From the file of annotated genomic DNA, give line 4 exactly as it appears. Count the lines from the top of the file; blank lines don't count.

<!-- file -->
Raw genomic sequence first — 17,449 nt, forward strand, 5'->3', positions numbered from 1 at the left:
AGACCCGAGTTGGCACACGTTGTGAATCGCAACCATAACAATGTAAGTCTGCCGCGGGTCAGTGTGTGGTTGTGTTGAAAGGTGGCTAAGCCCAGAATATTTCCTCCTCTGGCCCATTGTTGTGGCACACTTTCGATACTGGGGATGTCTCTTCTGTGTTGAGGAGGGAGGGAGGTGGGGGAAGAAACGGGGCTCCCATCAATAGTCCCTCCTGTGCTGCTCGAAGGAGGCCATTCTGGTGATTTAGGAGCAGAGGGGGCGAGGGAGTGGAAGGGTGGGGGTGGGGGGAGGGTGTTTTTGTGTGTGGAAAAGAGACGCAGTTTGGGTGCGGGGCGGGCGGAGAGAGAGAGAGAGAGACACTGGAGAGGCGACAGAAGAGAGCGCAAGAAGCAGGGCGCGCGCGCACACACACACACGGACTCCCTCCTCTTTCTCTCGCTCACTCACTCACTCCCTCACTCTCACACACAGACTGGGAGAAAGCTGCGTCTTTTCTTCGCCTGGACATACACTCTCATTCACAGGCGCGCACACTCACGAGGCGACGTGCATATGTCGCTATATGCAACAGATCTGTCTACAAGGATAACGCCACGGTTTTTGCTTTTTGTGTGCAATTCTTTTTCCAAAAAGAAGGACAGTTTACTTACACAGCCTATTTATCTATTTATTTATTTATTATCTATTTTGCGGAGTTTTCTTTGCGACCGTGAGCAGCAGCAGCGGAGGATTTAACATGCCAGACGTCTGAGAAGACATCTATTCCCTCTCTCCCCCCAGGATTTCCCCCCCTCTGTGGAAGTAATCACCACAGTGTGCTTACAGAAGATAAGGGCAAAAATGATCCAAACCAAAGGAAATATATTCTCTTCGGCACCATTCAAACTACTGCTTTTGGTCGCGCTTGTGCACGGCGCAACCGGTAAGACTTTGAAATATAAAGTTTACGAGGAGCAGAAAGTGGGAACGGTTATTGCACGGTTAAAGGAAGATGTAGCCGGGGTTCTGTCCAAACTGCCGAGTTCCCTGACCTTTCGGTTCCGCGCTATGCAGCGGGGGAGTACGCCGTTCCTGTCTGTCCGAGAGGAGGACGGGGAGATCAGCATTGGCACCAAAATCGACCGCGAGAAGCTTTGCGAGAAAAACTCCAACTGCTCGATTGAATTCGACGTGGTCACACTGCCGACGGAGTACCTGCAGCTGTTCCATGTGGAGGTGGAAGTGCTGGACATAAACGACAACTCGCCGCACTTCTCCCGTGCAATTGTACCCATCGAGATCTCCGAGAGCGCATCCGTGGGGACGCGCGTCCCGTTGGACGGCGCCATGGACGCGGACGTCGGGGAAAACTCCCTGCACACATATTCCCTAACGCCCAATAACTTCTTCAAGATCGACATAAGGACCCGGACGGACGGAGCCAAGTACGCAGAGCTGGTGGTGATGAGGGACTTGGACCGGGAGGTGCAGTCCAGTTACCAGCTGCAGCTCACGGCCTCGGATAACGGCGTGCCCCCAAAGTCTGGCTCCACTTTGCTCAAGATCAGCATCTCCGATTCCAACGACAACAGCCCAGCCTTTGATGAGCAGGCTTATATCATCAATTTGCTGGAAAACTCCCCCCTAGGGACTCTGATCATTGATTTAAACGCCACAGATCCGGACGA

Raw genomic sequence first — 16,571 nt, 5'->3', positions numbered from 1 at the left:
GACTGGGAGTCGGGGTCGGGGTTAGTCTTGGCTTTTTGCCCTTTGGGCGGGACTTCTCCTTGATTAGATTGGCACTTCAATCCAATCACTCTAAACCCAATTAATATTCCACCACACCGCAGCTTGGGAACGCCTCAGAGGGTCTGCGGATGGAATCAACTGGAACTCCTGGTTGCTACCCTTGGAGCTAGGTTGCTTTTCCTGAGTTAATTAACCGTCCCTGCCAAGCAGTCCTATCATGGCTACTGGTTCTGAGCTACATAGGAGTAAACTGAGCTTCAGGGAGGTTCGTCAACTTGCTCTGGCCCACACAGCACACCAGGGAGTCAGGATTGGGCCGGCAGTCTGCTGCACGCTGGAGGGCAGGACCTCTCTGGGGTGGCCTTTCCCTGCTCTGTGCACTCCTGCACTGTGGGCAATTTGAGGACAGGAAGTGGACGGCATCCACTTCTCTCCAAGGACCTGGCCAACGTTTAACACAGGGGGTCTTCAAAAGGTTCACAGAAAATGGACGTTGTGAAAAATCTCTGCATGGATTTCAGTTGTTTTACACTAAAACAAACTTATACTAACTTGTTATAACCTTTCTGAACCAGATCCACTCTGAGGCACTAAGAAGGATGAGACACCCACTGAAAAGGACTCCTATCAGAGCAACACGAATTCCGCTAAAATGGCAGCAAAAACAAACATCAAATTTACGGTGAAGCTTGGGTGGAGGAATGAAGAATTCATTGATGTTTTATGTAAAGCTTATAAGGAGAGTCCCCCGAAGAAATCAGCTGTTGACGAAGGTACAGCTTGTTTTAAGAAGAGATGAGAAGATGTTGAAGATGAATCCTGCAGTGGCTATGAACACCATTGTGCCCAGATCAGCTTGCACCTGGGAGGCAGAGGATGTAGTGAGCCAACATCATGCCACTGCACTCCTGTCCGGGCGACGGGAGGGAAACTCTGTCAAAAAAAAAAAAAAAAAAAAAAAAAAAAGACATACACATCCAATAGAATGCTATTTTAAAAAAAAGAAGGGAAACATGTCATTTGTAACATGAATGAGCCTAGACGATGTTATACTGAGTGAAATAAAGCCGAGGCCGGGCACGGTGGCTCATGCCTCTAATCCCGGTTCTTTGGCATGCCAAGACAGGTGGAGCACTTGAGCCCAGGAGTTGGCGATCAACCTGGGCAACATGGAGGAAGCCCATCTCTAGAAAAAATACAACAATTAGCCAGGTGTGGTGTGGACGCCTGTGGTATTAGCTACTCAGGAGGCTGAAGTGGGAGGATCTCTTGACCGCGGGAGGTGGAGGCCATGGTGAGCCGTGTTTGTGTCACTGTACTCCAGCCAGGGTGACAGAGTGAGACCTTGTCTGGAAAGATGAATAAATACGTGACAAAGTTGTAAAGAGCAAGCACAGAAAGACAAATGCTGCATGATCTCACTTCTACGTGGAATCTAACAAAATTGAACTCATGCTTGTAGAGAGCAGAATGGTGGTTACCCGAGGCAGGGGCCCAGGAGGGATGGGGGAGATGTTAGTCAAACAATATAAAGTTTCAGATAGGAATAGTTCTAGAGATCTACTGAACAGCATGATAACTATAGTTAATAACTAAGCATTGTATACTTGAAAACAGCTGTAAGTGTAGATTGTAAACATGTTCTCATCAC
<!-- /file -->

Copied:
GACTGGGAGTCGGGGTCGGGGTTAGTCTTGGCTTTTTGCCCTTTGGGCGGGACTTCTCCTTGATTAGATTGGCACTTCAATCCAATCACTCTAAACCCAATTAATATTCCACCACACCGCAGCTTGGGAACGCCTCAGAGGGTCTGCGGATGGAATCAACTGGAACTCCTGGTTGCTACCCTTGGAGCTAGGTTGCTTTTCCTGAGTTAATTAACCGTCCCTGCCAAGCAGTCCTATCATGGCTACTGGTTCTGAGCTACATAGGAGTAAACTGAGCTTCAGGGAGGTTCGTCAACTTGCTCTGGCCCACACAGCACACCAGGGAGTCAGGATTGGGCCGGCAGTCTGCTGCACGCTGGAGGGCAGGACCTCTCTGGGGTGGCCTTTCCCTGCTCTGTGCACTCCTGCACTGTGGGCAATTTGAGGACAGGAAGTGGACGGCATCCACTTCTCTCCAAGGACCTGGCCAACGTTTAACACAGGGGGTCTTCAAAAGGTTCACAGAAAATGGACGTTGTGAAAAATCTCTGCATGGATTTCAGTTGTTTTACACTAAAACAAACTTATACTAACTTGTTATAACCTTTCTGAACCAGATCCACTCTGAGGCACTAAGAAGGATGAGACACCCACTGAAAAGGACTCCTATCAGAGCAACACGAATTCCGCTAAAATGGCAGCAAAAACAAACATCAAATTTACGGTGAAGCTTGGGTGGAGGAATGAAGAATTCATTGATGTTTTATGTAAAGCTTATAAGGAGAGTCCCCCGAAGAAATCAGCTGTTGACGAAGGTACAGCTTGTTTTAAGAAGAGATGAGAAGATGTTGAAGATGAATCCTGCAGTGGCTATGAACACCATTGTGCCCAGATCAGCTTGCACCTGGGAGGCAGAGGATGTAGTGAGCCAACATCATGCCACTGCACTCCTGTCCGGGCGACGGGAGGGAAACTCTGTCAAAAAAAAAAAAAAAAAAAAAAAAAAAAGACATACACATCCAATAGAATGCTATTTTAAAAAAAAGAAGGGAAACATGTCATTTGTAACATGAATGAGCCTAGACGATGTTATACTGAGTGAAATAAAGCCGAGGCCGGGCACGGTGGCTCATGCCTCTAATCCCGGTTCTTTGGCATGCCAAGACAGGTGGAGCACTTGAGCCCAGGAGTTGGCGATCAACCTGGGCAACATGGAGGAAGCCCATCTCTAGAAAAAATACAACAATTAGCCAGGTGTGGTGTGGACGCCTGTGGTATTAGCTACTCAGGAGGCTGAAGTGGGAGGATCTCTTGACCGCGGGAGGTGGAGGCCATGGTGAGCCGTGTTTGTGTCACTGTACTCCAGCCAGGGTGACAGAGTGAGACCTTGTCTGGAAAGATGAATAAATACGTGACAAAGTTGTAAAGAGCAAGCACAGAAAGACAAATGCTGCATGATCTCACTTCTACGTGGAATCTAACAAAATTGAACTCATGCTTGTAGAGAGCAGAATGGTGGTTACCCGAGGCAGGGGCCCAGGAGGGATGGGGGAGATGTTAGTCAAACAATATAAAGTTTCAGATAGGAATAGTTCTAGAGATCTACTGAACAGCATGATAACTATAGTTAATAACTAAGCATTGTATACTTGAAAACAGCTGTAAGTGTAGATTGTAAACATGTTCTCATCAC